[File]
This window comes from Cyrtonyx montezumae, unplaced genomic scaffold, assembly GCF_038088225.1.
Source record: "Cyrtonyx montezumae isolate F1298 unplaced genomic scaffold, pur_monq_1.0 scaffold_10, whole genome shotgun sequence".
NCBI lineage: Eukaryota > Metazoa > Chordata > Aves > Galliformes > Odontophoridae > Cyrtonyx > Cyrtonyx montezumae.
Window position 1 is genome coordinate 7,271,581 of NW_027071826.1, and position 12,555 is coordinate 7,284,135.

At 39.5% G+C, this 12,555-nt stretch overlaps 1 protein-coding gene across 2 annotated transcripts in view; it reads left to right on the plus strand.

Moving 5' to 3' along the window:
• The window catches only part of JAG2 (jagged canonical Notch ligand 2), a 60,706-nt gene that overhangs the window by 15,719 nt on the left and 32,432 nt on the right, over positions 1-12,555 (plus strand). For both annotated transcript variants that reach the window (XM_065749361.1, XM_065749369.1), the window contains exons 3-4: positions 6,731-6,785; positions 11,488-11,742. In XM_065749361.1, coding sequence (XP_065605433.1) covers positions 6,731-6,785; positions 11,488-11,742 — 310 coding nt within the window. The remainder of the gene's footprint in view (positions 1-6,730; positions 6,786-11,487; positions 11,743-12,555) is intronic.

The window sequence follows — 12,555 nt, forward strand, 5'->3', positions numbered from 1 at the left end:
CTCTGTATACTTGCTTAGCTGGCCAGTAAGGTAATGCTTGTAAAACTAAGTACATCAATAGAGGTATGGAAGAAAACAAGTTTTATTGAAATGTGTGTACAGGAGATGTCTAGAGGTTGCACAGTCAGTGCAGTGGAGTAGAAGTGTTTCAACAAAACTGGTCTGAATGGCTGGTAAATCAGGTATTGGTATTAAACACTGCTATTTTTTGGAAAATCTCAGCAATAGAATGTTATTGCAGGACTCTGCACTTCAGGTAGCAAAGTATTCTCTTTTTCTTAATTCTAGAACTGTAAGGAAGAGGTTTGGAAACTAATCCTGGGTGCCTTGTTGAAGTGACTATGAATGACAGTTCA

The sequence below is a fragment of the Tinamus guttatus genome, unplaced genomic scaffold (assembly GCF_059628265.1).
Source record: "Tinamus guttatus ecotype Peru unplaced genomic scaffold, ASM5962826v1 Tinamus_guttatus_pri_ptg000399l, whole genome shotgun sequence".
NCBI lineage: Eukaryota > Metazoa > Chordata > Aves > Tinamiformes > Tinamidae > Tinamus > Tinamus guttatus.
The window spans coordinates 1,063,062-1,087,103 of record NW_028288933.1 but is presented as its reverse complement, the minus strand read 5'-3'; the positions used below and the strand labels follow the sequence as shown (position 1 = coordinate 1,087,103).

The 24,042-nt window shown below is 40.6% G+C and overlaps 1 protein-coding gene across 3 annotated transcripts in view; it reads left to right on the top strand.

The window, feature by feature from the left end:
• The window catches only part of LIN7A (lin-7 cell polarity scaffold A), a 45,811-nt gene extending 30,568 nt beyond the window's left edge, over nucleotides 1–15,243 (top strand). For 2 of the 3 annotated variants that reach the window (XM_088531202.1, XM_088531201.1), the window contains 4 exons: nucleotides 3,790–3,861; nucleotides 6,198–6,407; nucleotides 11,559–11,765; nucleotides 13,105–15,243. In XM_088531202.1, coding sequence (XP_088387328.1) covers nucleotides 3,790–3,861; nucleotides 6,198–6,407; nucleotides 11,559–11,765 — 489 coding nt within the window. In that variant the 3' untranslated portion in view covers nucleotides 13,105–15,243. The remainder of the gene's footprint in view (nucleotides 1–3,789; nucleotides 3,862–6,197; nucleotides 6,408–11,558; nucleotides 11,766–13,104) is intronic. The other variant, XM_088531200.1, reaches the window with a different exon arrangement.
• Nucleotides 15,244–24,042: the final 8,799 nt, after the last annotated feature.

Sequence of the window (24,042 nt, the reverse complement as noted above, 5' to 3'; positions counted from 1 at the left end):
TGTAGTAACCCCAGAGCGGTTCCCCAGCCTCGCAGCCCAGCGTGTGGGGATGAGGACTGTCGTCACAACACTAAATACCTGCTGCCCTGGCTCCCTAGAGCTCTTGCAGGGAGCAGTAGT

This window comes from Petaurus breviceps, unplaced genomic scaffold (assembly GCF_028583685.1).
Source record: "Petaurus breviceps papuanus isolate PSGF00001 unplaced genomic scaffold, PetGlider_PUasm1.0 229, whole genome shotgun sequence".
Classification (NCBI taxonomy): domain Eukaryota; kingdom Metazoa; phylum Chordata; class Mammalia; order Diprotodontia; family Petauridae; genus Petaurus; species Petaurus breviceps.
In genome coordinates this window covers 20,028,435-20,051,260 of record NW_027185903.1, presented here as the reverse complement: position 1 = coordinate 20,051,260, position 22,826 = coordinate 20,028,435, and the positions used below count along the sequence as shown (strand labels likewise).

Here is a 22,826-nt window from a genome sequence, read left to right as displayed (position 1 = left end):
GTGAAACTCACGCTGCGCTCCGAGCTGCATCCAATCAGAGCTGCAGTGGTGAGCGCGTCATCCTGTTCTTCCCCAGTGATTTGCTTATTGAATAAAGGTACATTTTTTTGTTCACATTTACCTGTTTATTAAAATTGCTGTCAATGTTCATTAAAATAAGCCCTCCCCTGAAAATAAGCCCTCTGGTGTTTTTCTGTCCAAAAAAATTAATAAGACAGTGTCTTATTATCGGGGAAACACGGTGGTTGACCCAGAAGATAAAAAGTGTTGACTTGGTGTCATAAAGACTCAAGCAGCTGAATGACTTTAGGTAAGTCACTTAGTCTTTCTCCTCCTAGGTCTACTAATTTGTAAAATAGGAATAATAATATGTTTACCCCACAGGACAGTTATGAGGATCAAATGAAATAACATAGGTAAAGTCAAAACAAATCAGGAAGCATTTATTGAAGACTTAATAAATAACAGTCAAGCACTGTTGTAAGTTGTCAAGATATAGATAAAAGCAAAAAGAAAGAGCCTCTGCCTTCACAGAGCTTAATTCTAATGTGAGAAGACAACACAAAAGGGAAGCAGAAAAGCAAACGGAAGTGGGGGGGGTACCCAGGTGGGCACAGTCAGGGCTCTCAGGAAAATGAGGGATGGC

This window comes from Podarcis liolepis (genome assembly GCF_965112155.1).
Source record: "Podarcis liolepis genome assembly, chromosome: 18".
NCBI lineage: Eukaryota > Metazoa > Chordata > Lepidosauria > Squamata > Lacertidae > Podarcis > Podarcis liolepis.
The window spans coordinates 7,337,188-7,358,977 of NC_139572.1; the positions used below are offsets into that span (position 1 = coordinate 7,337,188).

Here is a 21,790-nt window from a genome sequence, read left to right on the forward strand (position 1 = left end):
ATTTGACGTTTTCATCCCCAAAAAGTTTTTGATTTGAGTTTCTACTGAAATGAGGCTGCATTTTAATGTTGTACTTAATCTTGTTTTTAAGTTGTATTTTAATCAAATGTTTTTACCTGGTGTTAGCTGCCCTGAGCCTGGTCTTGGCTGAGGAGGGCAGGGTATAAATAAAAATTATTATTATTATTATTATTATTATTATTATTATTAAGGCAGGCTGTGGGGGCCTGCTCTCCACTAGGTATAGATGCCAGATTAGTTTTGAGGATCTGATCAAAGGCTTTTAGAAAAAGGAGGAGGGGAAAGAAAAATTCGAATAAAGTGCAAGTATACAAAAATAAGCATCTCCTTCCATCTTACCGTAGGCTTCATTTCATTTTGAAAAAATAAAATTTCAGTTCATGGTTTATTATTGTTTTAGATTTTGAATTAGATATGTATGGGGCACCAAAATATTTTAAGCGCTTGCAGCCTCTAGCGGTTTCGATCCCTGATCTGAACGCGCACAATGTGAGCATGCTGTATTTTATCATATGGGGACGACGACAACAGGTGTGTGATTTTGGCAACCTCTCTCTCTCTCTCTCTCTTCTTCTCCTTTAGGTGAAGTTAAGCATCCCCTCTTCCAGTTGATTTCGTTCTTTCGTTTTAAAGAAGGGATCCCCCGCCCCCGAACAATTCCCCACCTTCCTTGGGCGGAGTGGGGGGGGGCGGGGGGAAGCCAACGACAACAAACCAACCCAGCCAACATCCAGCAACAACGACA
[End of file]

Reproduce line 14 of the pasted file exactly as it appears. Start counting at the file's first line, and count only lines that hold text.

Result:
The 24,042-nt window shown below is 40.6% G+C and overlaps 1 protein-coding gene across 3 annotated transcripts in view; it reads left to right on the top strand.